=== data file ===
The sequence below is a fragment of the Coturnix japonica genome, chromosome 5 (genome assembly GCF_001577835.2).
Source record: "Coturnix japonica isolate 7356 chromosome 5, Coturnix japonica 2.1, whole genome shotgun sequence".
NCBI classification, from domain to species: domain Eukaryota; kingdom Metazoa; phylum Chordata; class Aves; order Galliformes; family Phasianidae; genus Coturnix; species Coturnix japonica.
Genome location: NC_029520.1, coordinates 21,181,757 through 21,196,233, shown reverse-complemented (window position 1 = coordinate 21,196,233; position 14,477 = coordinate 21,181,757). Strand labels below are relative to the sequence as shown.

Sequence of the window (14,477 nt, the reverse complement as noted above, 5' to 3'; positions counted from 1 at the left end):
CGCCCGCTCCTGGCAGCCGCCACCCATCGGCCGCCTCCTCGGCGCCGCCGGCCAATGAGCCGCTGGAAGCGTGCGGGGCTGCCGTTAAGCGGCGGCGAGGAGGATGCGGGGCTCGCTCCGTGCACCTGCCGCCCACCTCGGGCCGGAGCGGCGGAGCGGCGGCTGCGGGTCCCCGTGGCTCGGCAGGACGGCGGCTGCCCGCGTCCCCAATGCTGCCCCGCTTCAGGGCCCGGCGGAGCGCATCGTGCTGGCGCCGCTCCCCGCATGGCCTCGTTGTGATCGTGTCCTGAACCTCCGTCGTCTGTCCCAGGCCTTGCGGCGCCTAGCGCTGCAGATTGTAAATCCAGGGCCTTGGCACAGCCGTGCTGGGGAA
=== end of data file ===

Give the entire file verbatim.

The sequence below is a fragment of the Coturnix japonica genome, chromosome 5 (genome assembly GCF_001577835.2).
Source record: "Coturnix japonica isolate 7356 chromosome 5, Coturnix japonica 2.1, whole genome shotgun sequence".
NCBI classification, from domain to species: domain Eukaryota; kingdom Metazoa; phylum Chordata; class Aves; order Galliformes; family Phasianidae; genus Coturnix; species Coturnix japonica.
Genome location: NC_029520.1, coordinates 21,181,757 through 21,196,233, shown reverse-complemented (window position 1 = coordinate 21,196,233; position 14,477 = coordinate 21,181,757). Strand labels below are relative to the sequence as shown.

Sequence of the window (14,477 nt, the reverse complement as noted above, 5' to 3'; positions counted from 1 at the left end):
CGCCCGCTCCTGGCAGCCGCCACCCATCGGCCGCCTCCTCGGCGCCGCCGGCCAATGAGCCGCTGGAAGCGTGCGGGGCTGCCGTTAAGCGGCGGCGAGGAGGATGCGGGGCTCGCTCCGTGCACCTGCCGCCCACCTCGGGCCGGAGCGGCGGAGCGGCGGCTGCGGGTCCCCGTGGCTCGGCAGGACGGCGGCTGCCCGCGTCCCCAATGCTGCCCCGCTTCAGGGCCCGGCGGAGCGCATCGTGCTGGCGCCGCTCCCCGCATGGCCTCGTTGTGATCGTGTCCTGAACCTCCGTCGTCTGTCCCAGGCCTTGCGGCGCCTAGCGCTGCAGATTGTAAATCCAGGGCCTTGGCACAGCCGTGCTGGGGAA